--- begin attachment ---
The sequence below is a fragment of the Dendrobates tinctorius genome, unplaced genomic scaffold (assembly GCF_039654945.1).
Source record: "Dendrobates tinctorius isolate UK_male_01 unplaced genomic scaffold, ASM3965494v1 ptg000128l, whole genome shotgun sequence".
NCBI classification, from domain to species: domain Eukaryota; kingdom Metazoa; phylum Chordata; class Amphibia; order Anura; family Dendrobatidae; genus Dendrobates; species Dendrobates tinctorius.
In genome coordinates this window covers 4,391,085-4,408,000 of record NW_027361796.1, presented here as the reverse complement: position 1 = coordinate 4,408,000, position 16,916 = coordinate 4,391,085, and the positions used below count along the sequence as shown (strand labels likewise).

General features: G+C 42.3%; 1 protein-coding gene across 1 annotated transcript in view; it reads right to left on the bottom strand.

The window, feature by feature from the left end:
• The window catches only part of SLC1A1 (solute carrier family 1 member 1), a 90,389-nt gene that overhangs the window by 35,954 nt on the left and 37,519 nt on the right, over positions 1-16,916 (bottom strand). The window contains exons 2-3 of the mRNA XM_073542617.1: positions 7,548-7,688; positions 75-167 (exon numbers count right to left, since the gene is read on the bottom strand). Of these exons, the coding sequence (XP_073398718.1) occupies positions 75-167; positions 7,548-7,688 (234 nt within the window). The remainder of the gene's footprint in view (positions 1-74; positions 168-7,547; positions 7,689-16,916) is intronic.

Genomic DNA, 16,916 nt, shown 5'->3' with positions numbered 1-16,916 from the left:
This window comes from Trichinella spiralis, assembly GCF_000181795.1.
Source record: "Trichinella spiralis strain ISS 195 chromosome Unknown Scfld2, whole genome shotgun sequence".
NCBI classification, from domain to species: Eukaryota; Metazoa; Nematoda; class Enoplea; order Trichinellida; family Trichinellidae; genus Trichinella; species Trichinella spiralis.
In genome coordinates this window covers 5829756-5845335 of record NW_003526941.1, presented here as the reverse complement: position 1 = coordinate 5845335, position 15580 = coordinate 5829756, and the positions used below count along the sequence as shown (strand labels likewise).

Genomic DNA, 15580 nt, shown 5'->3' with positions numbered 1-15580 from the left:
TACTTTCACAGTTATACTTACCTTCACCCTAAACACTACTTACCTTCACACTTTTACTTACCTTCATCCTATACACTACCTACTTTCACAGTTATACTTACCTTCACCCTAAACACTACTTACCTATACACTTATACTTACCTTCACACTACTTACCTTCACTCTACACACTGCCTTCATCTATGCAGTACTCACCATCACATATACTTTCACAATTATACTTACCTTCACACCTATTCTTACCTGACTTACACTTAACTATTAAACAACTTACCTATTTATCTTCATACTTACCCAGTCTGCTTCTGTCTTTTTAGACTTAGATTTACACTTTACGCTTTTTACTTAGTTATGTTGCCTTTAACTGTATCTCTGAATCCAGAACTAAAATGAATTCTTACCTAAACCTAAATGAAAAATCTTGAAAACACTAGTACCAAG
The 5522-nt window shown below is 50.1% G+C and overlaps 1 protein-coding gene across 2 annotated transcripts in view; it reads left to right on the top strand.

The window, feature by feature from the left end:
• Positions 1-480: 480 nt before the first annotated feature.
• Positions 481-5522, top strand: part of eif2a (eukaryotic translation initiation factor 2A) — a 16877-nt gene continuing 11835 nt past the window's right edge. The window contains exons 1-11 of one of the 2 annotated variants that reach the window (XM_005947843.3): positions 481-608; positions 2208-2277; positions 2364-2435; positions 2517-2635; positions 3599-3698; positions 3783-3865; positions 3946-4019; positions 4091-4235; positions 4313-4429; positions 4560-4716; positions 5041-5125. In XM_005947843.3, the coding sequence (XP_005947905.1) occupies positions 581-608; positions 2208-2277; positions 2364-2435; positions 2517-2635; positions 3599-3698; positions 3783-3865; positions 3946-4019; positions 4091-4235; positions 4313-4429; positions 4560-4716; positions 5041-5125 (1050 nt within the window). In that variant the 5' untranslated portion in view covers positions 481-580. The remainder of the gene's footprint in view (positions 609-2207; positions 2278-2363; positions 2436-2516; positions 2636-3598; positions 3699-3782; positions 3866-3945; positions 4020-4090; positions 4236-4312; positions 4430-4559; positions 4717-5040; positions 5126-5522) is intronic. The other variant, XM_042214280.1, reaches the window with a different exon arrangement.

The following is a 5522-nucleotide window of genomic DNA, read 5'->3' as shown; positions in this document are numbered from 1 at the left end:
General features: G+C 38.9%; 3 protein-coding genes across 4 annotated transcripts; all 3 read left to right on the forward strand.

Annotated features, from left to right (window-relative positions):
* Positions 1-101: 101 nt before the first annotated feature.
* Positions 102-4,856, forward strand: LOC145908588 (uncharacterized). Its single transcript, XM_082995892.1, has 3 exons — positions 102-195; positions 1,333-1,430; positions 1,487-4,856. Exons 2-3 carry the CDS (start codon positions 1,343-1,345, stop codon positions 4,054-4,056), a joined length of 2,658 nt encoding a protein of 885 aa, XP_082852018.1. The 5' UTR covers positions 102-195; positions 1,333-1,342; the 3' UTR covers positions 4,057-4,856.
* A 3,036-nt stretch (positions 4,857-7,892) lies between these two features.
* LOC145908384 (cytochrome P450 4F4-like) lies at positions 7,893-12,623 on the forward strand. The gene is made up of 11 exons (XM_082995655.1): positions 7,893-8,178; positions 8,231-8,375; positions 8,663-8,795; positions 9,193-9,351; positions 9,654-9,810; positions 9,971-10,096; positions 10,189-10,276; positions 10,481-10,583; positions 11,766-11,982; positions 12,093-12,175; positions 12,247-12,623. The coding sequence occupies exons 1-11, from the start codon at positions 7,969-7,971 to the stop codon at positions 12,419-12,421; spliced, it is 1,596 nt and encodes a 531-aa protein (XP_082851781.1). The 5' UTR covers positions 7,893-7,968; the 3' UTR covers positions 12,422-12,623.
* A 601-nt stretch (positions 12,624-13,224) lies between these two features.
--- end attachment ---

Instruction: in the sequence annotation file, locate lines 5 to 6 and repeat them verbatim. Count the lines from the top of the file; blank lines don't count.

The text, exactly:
General features: G+C 42.3%; 1 protein-coding gene across 1 annotated transcript in view; it reads right to left on the bottom strand.

The window, feature by feature from the left end: